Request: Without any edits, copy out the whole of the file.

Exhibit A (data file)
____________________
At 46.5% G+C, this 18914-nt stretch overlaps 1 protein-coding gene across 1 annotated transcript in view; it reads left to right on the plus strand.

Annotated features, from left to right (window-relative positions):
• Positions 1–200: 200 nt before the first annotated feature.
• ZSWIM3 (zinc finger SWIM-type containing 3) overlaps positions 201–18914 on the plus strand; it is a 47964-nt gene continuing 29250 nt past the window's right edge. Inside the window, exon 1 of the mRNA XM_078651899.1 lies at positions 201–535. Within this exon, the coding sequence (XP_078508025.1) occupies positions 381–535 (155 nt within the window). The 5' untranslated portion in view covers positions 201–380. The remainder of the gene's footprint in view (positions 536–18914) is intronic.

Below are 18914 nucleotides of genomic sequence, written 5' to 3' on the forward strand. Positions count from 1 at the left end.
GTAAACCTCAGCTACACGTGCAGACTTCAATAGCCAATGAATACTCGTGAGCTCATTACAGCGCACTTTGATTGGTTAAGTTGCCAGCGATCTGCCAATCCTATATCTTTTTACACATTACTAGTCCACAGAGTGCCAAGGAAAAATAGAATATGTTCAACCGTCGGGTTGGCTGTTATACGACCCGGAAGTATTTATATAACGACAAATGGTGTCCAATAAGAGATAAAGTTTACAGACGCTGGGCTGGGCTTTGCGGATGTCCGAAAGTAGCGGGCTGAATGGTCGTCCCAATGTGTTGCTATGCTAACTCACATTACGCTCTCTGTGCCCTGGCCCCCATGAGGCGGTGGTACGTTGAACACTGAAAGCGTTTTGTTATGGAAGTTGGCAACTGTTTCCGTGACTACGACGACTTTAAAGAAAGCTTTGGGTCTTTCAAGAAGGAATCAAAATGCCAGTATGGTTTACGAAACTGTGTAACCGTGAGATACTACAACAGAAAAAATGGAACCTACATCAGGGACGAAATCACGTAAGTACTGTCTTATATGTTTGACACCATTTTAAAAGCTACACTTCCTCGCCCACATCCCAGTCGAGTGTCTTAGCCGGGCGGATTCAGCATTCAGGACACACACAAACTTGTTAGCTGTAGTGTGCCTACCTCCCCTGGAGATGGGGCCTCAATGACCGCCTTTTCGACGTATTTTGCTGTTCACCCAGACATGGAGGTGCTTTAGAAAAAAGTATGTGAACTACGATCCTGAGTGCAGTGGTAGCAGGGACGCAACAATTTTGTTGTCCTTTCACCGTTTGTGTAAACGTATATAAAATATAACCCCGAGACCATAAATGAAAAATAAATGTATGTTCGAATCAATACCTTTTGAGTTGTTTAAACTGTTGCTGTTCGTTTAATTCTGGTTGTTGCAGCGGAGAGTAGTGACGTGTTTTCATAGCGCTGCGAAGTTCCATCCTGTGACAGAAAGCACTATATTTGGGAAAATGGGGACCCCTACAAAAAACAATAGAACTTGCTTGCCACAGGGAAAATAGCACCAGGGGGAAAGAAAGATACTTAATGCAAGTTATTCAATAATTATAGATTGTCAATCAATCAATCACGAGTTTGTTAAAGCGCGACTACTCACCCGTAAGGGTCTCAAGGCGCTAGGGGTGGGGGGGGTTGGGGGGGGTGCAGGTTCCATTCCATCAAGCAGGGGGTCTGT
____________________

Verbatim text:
At 46.5% G+C, this 18914-nt stretch overlaps 1 protein-coding gene across 1 annotated transcript in view; it reads left to right on the plus strand.

Annotated features, from left to right (window-relative positions):
• Positions 1–200: 200 nt before the first annotated feature.
• ZSWIM3 (zinc finger SWIM-type containing 3) overlaps positions 201–18914 on the plus strand; it is a 47964-nt gene continuing 29250 nt past the window's right edge. Inside the window, exon 1 of the mRNA XM_078651899.1 lies at positions 201–535. Within this exon, the coding sequence (XP_078508025.1) occupies positions 381–535 (155 nt within the window). The 5' untranslated portion in view covers positions 201–380. The remainder of the gene's footprint in view (positions 536–18914) is intronic.

Below are 18914 nucleotides of genomic sequence, written 5' to 3' on the forward strand. Positions count from 1 at the left end.
GTAAACCTCAGCTACACGTGCAGACTTCAATAGCCAATGAATACTCGTGAGCTCATTACAGCGCACTTTGATTGGTTAAGTTGCCAGCGATCTGCCAATCCTATATCTTTTTACACATTACTAGTCCACAGAGTGCCAAGGAAAAATAGAATATGTTCAACCGTCGGGTTGGCTGTTATACGACCCGGAAGTATTTATATAACGACAAATGGTGTCCAATAAGAGATAAAGTTTACAGACGCTGGGCTGGGCTTTGCGGATGTCCGAAAGTAGCGGGCTGAATGGTCGTCCCAATGTGTTGCTATGCTAACTCACATTACGCTCTCTGTGCCCTGGCCCCCATGAGGCGGTGGTACGTTGAACACTGAAAGCGTTTTGTTATGGAAGTTGGCAACTGTTTCCGTGACTACGACGACTTTAAAGAAAGCTTTGGGTCTTTCAAGAAGGAATCAAAATGCCAGTATGGTTTACGAAACTGTGTAACCGTGAGATACTACAACAGAAAAAATGGAACCTACATCAGGGACGAAATCACGTAAGTACTGTCTTATATGTTTGACACCATTTTAAAAGCTACACTTCCTCGCCCACATCCCAGTCGAGTGTCTTAGCCGGGCGGATTCAGCATTCAGGACACACACAAACTTGTTAGCTGTAGTGTGCCTACCTCCCCTGGAGATGGGGCCTCAATGACCGCCTTTTCGACGTATTTTGCTGTTCACCCAGACATGGAGGTGCTTTAGAAAAAAGTATGTGAACTACGATCCTGAGTGCAGTGGTAGCAGGGACGCAACAATTTTGTTGTCCTTTCACCGTTTGTGTAAACGTATATAAAATATAACCCCGAGACCATAAATGAAAAATAAATGTATGTTCGAATCAATACCTTTTGAGTTGTTTAAACTGTTGCTGTTCGTTTAATTCTGGTTGTTGCAGCGGAGAGTAGTGACGTGTTTTCATAGCGCTGCGAAGTTCCATCCTGTGACAGAAAGCACTATATTTGGGAAAATGGGGACCCCTACAAAAAACAATAGAACTTGCTTGCCACAGGGAAAATAGCACCAGGGGGAAAGAAAGATACTTAATGCAAGTTATTCAATAATTATAGATTGTCAATCAATCAATCACGAGTTTGTTAAAGCGCGACTACTCACCCGTAAGGGTCTCAAGGCGCTAGGGGTGGGGGGGGTTGGGGGGGGTGCAGGTTCCATTCCATCAAGCAGGGGGTCTGT